Inflating the HR Strategy Balloon

220-red-balloon

It is a common challenge across a number of professional areas: how do we stop our strategic partners getting dragged down into operational and transactional work? This can lead to a CXO declaring either that more resource is needed to get on top of the operational or else to collapse into a frenzy of ‘getting the basics right’. In many situations, the problem is not that people are being dragged down into ops, but that there is nothing pulling them up into strategy.


You will have seen it – many times perhaps – and may even have experienced it yourself. To move a function beyond a reactive day-to-day approach to supporting a business a decision is taken to introduce a new role (or rename an existing one). This new way of working will be described as being proactive and forward looking. It will be strategic and get us past constantly being on the back foot when working with managers in the line. In truth what often happens is that these new roles (HR Business Partners are always a great example) continue to end up in meetings with customers where they are being asked about the most detailed operational cases and issues. This is where people – in the professional function and the business line – can begin to lose faith in this new world of ‘strategic partnering’ and revert instead to asking about sickness cases, disciplinary cases, and compliance rates.

This is the stage at which many organisations will begin to ask why their strategic partners are getting “dragged” into operational work. The question they don’t ask, in enough detail, is what work the partners should be doing with their customers instead. Where are the strategic products that their partners will be using with the business line? How are these products being used? Where is the annual work plan which sets out (with appropriate flexibility) what the strategic partners will be working with the customer on each month? Where is the people strategy that is developed from the workforce diagnostic that has been run on the business strategy (however emergent that might be)?

I think of all this work as the strategy balloon. If you can imagine operational work as being a weight to which the strategic partner is tethered the strategy balloon is the upward force that pulls the strategic partner up towards the blue skies. This balloon represents the tangible work that a strategic partner does with a customer in the business line to reach a position in which the customer sees the real value in it for their business objectives. The more you inflate this balloon, the more there is of value for the partner to work through with the customer to help realise their strategic goals. The smaller this balloon, the more likely the customer is to want to talk about the specific details of operational cases.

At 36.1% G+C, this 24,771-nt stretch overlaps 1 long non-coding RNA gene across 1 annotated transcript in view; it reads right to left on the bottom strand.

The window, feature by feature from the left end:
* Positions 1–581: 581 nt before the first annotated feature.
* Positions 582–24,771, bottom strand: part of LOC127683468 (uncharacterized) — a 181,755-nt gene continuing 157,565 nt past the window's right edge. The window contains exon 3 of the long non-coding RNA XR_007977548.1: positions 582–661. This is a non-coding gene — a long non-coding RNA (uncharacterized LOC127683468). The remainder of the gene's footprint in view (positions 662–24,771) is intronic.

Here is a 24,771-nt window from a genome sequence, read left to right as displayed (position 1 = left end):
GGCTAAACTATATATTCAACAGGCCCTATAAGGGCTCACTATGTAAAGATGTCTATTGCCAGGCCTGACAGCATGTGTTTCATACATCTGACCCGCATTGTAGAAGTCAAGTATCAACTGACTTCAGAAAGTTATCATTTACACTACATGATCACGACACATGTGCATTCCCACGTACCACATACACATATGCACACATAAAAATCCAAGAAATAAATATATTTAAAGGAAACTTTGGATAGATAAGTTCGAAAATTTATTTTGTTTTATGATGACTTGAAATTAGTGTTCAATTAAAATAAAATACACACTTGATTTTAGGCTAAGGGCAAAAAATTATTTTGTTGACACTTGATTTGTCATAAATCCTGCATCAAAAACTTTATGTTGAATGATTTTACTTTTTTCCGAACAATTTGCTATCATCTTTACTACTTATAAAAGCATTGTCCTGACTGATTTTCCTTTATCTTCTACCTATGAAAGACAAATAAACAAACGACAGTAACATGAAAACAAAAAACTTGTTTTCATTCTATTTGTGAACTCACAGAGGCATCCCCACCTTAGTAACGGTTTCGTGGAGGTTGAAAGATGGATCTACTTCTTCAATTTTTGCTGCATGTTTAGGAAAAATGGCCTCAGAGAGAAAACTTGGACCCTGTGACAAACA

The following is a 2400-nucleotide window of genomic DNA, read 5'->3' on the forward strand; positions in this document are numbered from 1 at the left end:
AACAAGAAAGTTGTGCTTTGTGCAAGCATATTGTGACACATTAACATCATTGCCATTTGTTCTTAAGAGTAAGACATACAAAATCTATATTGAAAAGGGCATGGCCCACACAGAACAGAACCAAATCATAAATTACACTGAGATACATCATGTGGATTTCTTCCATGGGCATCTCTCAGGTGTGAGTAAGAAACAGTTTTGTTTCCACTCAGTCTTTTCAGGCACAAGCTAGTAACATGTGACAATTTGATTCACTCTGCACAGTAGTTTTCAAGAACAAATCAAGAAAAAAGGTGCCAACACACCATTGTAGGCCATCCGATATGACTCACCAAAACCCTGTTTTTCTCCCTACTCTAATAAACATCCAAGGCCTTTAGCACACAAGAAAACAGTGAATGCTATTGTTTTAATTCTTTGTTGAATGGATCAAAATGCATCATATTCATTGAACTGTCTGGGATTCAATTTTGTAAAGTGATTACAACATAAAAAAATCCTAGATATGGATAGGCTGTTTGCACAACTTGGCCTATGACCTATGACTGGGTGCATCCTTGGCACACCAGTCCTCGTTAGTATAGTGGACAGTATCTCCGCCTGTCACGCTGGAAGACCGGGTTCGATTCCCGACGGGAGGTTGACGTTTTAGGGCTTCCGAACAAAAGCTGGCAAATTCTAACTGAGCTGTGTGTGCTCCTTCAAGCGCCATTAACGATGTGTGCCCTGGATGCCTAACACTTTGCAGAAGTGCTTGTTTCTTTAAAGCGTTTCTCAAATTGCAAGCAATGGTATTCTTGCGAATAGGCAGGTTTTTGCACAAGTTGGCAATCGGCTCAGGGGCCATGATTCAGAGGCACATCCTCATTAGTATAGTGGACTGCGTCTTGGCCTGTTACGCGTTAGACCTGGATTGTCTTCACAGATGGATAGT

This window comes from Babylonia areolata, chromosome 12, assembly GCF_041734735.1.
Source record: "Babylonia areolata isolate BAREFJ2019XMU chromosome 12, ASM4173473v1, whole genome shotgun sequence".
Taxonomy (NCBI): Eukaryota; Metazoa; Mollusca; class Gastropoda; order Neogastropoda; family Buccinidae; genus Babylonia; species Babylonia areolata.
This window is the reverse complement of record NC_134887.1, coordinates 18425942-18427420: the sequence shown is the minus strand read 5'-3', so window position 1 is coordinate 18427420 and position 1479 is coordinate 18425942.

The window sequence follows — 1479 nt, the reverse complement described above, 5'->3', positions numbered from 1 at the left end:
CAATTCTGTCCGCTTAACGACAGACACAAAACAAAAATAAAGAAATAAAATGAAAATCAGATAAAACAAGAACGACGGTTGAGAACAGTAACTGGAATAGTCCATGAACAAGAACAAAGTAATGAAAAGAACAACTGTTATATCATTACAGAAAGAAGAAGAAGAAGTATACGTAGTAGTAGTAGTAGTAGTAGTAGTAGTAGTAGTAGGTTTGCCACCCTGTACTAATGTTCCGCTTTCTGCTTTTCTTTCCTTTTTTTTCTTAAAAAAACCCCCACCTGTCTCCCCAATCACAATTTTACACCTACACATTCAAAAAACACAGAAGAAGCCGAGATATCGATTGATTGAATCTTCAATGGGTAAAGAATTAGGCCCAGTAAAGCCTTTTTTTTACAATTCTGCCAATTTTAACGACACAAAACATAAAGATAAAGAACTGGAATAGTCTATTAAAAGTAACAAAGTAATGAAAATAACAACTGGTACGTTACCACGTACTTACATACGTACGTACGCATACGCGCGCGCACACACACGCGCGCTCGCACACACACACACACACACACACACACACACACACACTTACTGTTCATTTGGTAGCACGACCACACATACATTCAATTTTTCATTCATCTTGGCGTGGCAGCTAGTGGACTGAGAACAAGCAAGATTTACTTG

I’ve heard senior HR practitioners ask how we move customers away from wanting to talk about ops all the time and talk instead about strategy. The right answer is that you don’t move them, you take them there. A good HR Business Partner can do some of this in a vacuum by simply drawing on their own experience but, for the approach to become integral to the support your function provides, you need a shelf full of well developed products –diagnostics, tools and interventions – that your strategic partners can select from to support their work with the business line.

There is a well known theory about work expanding to fill the available time. It is also the case that work expands to fill the available capacity.

If you don’t have a well inflated strategy balloon to pull your people upwards, however small the operational weight holding them down, they will never be able to become untethered and achieve the heights you imagined.

Advertisements

Leave a Reply

Fill in your details below or click an icon to log in:

WordPress.com Logo

You are commenting using your WordPress.com account. Log Out /  Change )

Google+ photo

You are commenting using your Google+ account. Log Out /  Change )

Twitter picture

You are commenting using your Twitter account. Log Out /  Change )

Facebook photo

You are commenting using your Facebook account. Log Out /  Change )

w

Connecting to %s

Create a free website or blog at WordPress.com.

Up ↑

%d bloggers like this: